Scientists explain difference between fish and men

Embryologists at the University College London have identified one of the key mechanisms in the early stages of embryonic development that differentiates more highly evolved species like humans
from less evolved species like fish. The findings, which shed light on a long-standing scientific puzzle, have been made in the framework of the EU-funded ‘Cells into Organs’ Network of
Excellence.

The project, headed by researcher Claudio Stern and co-funded by the UK-based Biotechnology and Biological Science Research Council (BBSRC), looked into a process known as ‘gastrulation’, which
occurs during week three in human embryonic development. During this process, the mass of undifferentiated cells which an embryo is made of start to arrange themselves into component parts that
eventually form the body. In order to do this, cells group into three layers: the ‘ectoderm’ provides the basis and generates the ‘mesoderm’ and the ‘endoderm’ layers.

In the experimental set-up, the scientists used chicken eggs and an imaging device which displays the three-dimensional movements of cells. They found that, in lower vertebrates, the mesoderm
and the endoderm develop around the edge of the embryo. In higher vertebrates, on the other hand, the two different layers originate from an axis running through the centre of the embryo. The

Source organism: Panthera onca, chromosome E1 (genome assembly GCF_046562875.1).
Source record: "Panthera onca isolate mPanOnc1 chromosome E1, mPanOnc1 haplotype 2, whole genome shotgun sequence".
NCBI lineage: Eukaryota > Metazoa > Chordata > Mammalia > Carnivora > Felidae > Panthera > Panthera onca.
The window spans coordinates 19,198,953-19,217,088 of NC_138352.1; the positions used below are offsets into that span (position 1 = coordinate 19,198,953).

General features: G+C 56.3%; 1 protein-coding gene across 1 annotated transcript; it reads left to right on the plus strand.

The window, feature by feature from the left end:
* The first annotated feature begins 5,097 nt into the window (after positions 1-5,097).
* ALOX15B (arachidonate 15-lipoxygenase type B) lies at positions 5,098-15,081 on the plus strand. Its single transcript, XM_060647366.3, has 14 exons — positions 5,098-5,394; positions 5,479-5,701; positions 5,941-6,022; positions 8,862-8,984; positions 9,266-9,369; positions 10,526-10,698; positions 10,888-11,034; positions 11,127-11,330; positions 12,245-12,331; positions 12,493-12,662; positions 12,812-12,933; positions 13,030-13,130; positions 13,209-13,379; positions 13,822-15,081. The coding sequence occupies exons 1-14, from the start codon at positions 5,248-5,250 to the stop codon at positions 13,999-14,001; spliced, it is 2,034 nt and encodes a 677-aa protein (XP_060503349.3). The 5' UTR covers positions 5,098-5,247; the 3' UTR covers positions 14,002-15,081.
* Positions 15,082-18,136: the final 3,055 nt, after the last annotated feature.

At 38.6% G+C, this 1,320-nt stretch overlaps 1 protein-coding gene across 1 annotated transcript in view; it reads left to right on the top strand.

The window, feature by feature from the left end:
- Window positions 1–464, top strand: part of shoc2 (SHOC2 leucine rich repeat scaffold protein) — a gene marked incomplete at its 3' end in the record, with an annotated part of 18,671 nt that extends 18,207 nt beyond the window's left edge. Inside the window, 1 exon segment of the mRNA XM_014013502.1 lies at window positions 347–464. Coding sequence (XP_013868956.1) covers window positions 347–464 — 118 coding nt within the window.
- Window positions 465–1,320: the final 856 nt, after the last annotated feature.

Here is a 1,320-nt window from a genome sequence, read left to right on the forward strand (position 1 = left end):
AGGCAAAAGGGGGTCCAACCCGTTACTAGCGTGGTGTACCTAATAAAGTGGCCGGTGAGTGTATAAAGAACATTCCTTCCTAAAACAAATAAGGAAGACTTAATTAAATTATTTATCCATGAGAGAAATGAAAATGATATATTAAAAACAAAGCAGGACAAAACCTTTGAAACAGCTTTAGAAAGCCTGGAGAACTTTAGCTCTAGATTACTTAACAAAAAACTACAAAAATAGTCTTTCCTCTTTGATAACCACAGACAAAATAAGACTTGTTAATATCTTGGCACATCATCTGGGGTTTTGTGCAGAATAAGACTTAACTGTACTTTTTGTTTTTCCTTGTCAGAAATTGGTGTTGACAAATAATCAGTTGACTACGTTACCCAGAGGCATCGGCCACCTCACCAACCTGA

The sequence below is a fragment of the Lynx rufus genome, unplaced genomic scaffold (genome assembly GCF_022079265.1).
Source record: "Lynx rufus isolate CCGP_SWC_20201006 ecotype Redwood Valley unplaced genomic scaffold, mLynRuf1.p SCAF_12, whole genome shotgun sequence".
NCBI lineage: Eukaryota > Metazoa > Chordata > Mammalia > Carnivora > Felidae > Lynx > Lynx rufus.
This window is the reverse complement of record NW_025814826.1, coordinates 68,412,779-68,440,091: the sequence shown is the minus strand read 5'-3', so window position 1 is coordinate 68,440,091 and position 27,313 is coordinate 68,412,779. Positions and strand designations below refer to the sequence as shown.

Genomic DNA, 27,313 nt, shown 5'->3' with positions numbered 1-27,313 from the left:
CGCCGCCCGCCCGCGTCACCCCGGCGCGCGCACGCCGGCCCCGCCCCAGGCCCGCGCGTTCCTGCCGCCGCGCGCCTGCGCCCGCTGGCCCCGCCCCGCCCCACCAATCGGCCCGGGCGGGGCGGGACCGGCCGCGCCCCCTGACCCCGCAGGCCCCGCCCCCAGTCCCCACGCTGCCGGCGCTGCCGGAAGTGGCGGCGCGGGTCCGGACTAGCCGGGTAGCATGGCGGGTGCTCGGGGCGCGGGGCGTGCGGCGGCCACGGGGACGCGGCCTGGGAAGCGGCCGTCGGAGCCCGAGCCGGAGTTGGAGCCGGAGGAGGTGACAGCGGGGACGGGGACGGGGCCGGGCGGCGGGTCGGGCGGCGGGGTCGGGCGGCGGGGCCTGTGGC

research also revealed which molecules are responsible for this cell movement. The reason for the position of the axis was that mammals and birds acquire a new mechanism of ‘cell intercalation’
during evolution, the scientists explained.

‘This is an important find as it is a clear difference between the embryonic development of more advanced species and less advanced species,’ said Dr Stern. ‘It suggests that higher vertebrates
must have developed this mechanism later on in the history of animal evolution.’

The Stern group at the University College London is part of the EU’s ‘Cells into Organs’ Network of Excellence, which brings together 25 leading European research groups from Austria, France,
Germany, Italy, the Netherlands, Portugal, the UK and Switzerland. The network receives funding under the EU’s Sixth Framework Programme (FP6).

The network partners are investigating molecular and cellular processes determining the specific development and differentiation of mesodermally derived organ systems, such as the circulatory
systems including the heart, bones, muscles and kidneys. Understanding these processes is essential to developing new therapies in the area of cell and tissue replacement. Such therapies are
considered to be highly promising in the treatment of cancers, but also numerous diseases that affect organ systems.

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